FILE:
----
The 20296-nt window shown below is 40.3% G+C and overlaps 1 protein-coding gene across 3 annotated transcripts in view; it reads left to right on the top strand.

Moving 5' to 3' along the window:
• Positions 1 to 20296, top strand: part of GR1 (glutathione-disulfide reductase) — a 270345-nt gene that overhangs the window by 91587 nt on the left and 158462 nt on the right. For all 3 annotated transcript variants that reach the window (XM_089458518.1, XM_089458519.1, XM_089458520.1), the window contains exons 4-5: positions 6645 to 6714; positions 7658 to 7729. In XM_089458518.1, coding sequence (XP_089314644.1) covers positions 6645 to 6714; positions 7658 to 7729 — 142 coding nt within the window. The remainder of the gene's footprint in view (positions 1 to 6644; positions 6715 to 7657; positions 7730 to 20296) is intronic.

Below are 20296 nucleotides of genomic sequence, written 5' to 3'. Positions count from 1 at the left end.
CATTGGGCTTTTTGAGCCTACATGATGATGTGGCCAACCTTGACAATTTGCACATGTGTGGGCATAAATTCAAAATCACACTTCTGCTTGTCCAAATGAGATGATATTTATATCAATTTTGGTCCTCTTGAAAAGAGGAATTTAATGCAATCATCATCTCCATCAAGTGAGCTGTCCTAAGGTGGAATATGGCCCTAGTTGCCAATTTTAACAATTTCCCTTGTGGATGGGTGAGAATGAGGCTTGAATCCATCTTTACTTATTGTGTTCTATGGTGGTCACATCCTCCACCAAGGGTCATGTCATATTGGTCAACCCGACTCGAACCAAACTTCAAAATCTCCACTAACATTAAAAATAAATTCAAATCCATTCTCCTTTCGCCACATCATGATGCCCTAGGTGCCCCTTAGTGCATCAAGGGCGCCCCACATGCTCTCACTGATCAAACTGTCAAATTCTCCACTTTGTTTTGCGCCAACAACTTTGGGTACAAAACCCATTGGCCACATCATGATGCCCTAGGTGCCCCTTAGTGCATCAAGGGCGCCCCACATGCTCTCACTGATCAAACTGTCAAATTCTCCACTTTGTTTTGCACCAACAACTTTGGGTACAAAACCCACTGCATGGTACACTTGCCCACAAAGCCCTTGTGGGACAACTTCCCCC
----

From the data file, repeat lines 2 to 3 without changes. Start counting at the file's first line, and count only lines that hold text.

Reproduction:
Moving 5' to 3' along the window:
• Positions 1 to 20296, top strand: part of GR1 (glutathione-disulfide reductase) — a 270345-nt gene that overhangs the window by 91587 nt on the left and 158462 nt on the right. For all 3 annotated transcript variants that reach the window (XM_089458518.1, XM_089458519.1, XM_089458520.1), the window contains exons 4-5: positions 6645 to 6714; positions 7658 to 7729. In XM_089458518.1, coding sequence (XP_089314644.1) covers positions 6645 to 6714; positions 7658 to 7729 — 142 coding nt within the window. The remainder of the gene's footprint in view (positions 1 to 6644; positions 6715 to 7657; positions 7730 to 20296) is intronic.